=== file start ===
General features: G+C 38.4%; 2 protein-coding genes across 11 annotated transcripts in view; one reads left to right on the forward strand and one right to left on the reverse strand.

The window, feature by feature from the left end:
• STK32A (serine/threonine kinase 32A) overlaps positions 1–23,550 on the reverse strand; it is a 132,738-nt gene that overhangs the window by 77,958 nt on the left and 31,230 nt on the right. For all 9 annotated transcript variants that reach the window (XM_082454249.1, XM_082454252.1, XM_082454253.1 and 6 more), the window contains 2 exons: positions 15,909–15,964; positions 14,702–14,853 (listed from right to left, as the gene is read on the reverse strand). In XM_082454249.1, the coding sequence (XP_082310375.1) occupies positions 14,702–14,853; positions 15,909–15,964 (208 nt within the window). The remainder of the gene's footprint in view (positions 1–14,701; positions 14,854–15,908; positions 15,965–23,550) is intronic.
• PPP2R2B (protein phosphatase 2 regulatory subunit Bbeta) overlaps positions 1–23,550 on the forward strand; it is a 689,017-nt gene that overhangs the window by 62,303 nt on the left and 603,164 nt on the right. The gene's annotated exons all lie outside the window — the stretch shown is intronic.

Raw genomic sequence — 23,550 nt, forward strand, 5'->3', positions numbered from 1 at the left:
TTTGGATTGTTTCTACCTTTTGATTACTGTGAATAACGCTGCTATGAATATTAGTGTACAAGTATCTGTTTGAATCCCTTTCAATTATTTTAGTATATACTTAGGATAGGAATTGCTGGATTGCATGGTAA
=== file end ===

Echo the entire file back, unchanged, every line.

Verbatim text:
General features: G+C 38.4%; 2 protein-coding genes across 11 annotated transcripts in view; one reads left to right on the forward strand and one right to left on the reverse strand.

The window, feature by feature from the left end:
• STK32A (serine/threonine kinase 32A) overlaps positions 1–23,550 on the reverse strand; it is a 132,738-nt gene that overhangs the window by 77,958 nt on the left and 31,230 nt on the right. For all 9 annotated transcript variants that reach the window (XM_082454249.1, XM_082454252.1, XM_082454253.1 and 6 more), the window contains 2 exons: positions 15,909–15,964; positions 14,702–14,853 (listed from right to left, as the gene is read on the reverse strand). In XM_082454249.1, the coding sequence (XP_082310375.1) occupies positions 14,702–14,853; positions 15,909–15,964 (208 nt within the window). The remainder of the gene's footprint in view (positions 1–14,701; positions 14,854–15,908; positions 15,965–23,550) is intronic.
• PPP2R2B (protein phosphatase 2 regulatory subunit Bbeta) overlaps positions 1–23,550 on the forward strand; it is a 689,017-nt gene that overhangs the window by 62,303 nt on the left and 603,164 nt on the right. The gene's annotated exons all lie outside the window — the stretch shown is intronic.

Raw genomic sequence — 23,550 nt, forward strand, 5'->3', positions numbered from 1 at the left:
TTTGGATTGTTTCTACCTTTTGATTACTGTGAATAACGCTGCTATGAATATTAGTGTACAAGTATCTGTTTGAATCCCTTTCAATTATTTTAGTATATACTTAGGATAGGAATTGCTGGATTGCATGGTAA